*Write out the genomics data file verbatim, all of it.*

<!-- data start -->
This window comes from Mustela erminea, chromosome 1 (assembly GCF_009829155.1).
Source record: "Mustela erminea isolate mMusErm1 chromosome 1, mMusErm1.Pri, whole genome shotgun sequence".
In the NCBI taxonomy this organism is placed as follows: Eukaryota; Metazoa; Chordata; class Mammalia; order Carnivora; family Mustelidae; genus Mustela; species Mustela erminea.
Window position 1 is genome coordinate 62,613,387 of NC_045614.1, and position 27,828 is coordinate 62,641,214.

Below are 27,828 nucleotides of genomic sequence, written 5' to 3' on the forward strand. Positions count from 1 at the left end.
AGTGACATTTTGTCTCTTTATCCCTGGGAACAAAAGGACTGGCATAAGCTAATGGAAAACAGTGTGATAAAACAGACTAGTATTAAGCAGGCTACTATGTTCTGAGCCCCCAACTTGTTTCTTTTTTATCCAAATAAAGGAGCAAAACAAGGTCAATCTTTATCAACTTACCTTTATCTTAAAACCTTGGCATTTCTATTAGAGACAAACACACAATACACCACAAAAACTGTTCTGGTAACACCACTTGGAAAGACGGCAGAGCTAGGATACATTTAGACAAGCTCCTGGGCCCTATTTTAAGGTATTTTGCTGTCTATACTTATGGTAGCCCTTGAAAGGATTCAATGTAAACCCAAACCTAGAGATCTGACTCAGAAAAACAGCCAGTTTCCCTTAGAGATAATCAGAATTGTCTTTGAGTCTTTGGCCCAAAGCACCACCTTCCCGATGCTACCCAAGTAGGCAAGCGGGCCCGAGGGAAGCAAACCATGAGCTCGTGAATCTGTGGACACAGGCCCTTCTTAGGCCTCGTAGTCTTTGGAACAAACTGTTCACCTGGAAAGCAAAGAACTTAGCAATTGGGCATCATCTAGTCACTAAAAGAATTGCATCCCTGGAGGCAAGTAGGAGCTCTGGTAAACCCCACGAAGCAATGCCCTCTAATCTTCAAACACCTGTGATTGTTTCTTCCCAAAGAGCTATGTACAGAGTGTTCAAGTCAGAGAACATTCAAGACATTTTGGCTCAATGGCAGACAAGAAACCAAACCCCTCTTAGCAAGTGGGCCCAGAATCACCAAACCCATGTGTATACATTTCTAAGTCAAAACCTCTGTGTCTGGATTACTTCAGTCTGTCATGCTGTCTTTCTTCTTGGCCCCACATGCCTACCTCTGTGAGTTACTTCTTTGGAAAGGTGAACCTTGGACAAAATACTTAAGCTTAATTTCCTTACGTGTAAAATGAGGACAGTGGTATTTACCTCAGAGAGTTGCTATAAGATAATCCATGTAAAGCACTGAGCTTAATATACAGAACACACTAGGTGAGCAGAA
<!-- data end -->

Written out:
This window comes from Mustela erminea, chromosome 1 (assembly GCF_009829155.1).
Source record: "Mustela erminea isolate mMusErm1 chromosome 1, mMusErm1.Pri, whole genome shotgun sequence".
In the NCBI taxonomy this organism is placed as follows: Eukaryota; Metazoa; Chordata; class Mammalia; order Carnivora; family Mustelidae; genus Mustela; species Mustela erminea.
Window position 1 is genome coordinate 62,613,387 of NC_045614.1, and position 27,828 is coordinate 62,641,214.

Below are 27,828 nucleotides of genomic sequence, written 5' to 3' on the forward strand. Positions count from 1 at the left end.
AGTGACATTTTGTCTCTTTATCCCTGGGAACAAAAGGACTGGCATAAGCTAATGGAAAACAGTGTGATAAAACAGACTAGTATTAAGCAGGCTACTATGTTCTGAGCCCCCAACTTGTTTCTTTTTTATCCAAATAAAGGAGCAAAACAAGGTCAATCTTTATCAACTTACCTTTATCTTAAAACCTTGGCATTTCTATTAGAGACAAACACACAATACACCACAAAAACTGTTCTGGTAACACCACTTGGAAAGACGGCAGAGCTAGGATACATTTAGACAAGCTCCTGGGCCCTATTTTAAGGTATTTTGCTGTCTATACTTATGGTAGCCCTTGAAAGGATTCAATGTAAACCCAAACCTAGAGATCTGACTCAGAAAAACAGCCAGTTTCCCTTAGAGATAATCAGAATTGTCTTTGAGTCTTTGGCCCAAAGCACCACCTTCCCGATGCTACCCAAGTAGGCAAGCGGGCCCGAGGGAAGCAAACCATGAGCTCGTGAATCTGTGGACACAGGCCCTTCTTAGGCCTCGTAGTCTTTGGAACAAACTGTTCACCTGGAAAGCAAAGAACTTAGCAATTGGGCATCATCTAGTCACTAAAAGAATTGCATCCCTGGAGGCAAGTAGGAGCTCTGGTAAACCCCACGAAGCAATGCCCTCTAATCTTCAAACACCTGTGATTGTTTCTTCCCAAAGAGCTATGTACAGAGTGTTCAAGTCAGAGAACATTCAAGACATTTTGGCTCAATGGCAGACAAGAAACCAAACCCCTCTTAGCAAGTGGGCCCAGAATCACCAAACCCATGTGTATACATTTCTAAGTCAAAACCTCTGTGTCTGGATTACTTCAGTCTGTCATGCTGTCTTTCTTCTTGGCCCCACATGCCTACCTCTGTGAGTTACTTCTTTGGAAAGGTGAACCTTGGACAAAATACTTAAGCTTAATTTCCTTACGTGTAAAATGAGGACAGTGGTATTTACCTCAGAGAGTTGCTATAAGATAATCCATGTAAAGCACTGAGCTTAATATACAGAACACACTAGGTGAGCAGAA